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Innovation

CES is over...now can we please get some e-textbooks?

E-textbooks have been slow to catch on, partly because textbook publishers have a multi-billion dollar industry to protect and partly because devices suitable for accessing them either lacked functionality or weren't ubiquitous enough to be of benefit to students. However, if CES, a show by its very name focused on the consumer space rather than education or business, has shown us anything, it's that there are more than enough interesting devices available to let e-textbooks take off.
Written by Christopher Dawson, Contributor on

E-textbooks have been slow to catch on, partly because textbook publishers have a multi-billion dollar industry to protect and partly because devices suitable for accessing them either lacked functionality or weren't ubiquitous enough to be of benefit to students. However, if CES, a show by its very name focused on the consumer space rather than education or business, has shown us anything, it's that there are more than enough interesting devices available to let e-textbooks take off.

While it's true that first-generation e-readers and their e-ink displays made for easy reading of text-heavy books, the latest generation of devices and software seem happy to sacrifice that particular advantage for drastically increased functionality. As PCWorld notes,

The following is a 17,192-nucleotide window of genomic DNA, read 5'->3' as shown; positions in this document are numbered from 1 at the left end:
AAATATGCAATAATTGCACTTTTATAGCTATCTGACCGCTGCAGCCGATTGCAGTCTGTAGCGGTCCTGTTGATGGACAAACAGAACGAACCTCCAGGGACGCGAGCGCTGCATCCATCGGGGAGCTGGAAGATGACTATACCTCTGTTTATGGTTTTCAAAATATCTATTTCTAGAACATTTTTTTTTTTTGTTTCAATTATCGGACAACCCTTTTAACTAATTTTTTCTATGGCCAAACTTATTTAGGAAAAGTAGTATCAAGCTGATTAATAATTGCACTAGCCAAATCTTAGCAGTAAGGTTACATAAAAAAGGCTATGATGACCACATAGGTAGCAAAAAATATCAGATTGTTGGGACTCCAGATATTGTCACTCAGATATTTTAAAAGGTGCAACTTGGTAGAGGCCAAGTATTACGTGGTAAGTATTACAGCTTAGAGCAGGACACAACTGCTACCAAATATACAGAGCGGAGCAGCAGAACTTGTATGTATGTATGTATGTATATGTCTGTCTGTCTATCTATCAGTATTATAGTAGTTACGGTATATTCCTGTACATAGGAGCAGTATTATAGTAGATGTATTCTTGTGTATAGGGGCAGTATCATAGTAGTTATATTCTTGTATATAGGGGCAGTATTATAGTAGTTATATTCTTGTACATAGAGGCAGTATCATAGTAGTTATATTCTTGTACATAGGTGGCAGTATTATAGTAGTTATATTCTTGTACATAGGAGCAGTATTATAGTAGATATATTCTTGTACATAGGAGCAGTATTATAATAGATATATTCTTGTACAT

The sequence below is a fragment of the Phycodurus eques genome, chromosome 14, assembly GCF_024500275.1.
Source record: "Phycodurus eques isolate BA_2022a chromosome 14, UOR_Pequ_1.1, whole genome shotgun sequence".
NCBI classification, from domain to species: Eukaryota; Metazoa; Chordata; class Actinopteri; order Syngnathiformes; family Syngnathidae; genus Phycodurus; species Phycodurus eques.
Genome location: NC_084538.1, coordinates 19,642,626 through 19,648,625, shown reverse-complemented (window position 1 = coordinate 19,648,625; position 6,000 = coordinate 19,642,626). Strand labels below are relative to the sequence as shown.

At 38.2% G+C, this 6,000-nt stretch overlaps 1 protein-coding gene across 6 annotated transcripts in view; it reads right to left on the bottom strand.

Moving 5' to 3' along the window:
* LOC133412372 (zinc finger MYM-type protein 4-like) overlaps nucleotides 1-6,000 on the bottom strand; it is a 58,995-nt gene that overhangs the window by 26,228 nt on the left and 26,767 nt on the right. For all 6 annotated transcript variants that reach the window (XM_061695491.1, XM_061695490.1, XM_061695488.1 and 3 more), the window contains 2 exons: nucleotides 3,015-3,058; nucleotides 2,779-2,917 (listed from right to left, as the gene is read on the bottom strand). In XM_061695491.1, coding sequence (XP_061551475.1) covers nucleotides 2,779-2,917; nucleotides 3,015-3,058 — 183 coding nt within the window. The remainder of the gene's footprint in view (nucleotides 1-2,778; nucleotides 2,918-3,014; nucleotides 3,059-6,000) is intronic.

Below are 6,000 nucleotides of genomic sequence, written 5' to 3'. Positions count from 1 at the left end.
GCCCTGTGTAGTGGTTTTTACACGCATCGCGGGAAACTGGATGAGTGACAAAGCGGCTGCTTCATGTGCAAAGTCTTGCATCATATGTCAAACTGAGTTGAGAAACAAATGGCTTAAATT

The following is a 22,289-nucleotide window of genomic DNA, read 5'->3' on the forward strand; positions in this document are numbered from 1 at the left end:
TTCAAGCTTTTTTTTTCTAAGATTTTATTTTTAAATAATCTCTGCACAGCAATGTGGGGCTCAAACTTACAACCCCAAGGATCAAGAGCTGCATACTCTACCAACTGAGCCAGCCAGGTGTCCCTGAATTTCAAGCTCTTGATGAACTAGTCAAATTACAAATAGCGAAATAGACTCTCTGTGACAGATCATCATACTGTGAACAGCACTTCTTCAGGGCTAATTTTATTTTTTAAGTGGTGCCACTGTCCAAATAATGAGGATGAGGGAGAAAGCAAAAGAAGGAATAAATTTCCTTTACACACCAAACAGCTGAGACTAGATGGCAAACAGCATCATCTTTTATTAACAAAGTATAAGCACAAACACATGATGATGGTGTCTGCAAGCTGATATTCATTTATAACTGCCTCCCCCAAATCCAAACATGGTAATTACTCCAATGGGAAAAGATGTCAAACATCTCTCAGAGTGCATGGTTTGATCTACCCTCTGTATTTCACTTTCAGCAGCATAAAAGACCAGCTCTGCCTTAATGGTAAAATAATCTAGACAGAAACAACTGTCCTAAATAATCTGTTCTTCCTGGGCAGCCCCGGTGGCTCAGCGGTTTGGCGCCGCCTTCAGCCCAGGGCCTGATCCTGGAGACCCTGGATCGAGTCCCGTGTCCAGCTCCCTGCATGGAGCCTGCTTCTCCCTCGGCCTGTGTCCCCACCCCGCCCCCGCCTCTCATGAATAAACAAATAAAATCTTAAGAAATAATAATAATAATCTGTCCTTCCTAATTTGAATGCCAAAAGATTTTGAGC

Are these devices truly e-readers? The whole point of electronic paper-based e-readers is that the display, which doesn't use a backlight, mimics the look of physical paper and is easier on the eyes than a bright, backlit LCD. I saw many LCD "e-readers" at the show, but none had those same qualities.

I don't care if they're not e-readers. I want a cheaper, smarter, better way to get pounds of books into a single device that can meet a variety of educational needs. I want software like Blio displaying interactive textbooks that link to additional web resources, videos, and other useful online tools. No e-ink? I don't think too many students (or administrators) will mind if they can cut textbook costs, access their books easily, and simply have their books live up to the 21st Century expectation of interactivity.

But here's the problem. CES gave us software, tablets, better netbooks, cheaper notebooks, "slates", and plenty of other ways to view and interact with a new generation of books. Right now, though, the books just aren't there. I didn't hear any announcements from Pearson or other major publishers about their new partnerships with Kurzweil and Microsoft to deliver great content with smart DRM on a Windows 7 slate. I didn't hear about the MSI/Houghton-Mifflin booth announcing a vast library of textbooks that had been ported to their new dual-screen color LCD e-book.

I'm sincerely hoping that the expression "Build it and they will come" applies here. Because the devices have been built. But if all I want to do is read the next installment of Twilight, I have a Kindle and a Sony Reader for that. If I want to be able to check off "EPUB" when our district is ordering new textbooks, I'm going to need some buy-in very soon from the publishers.

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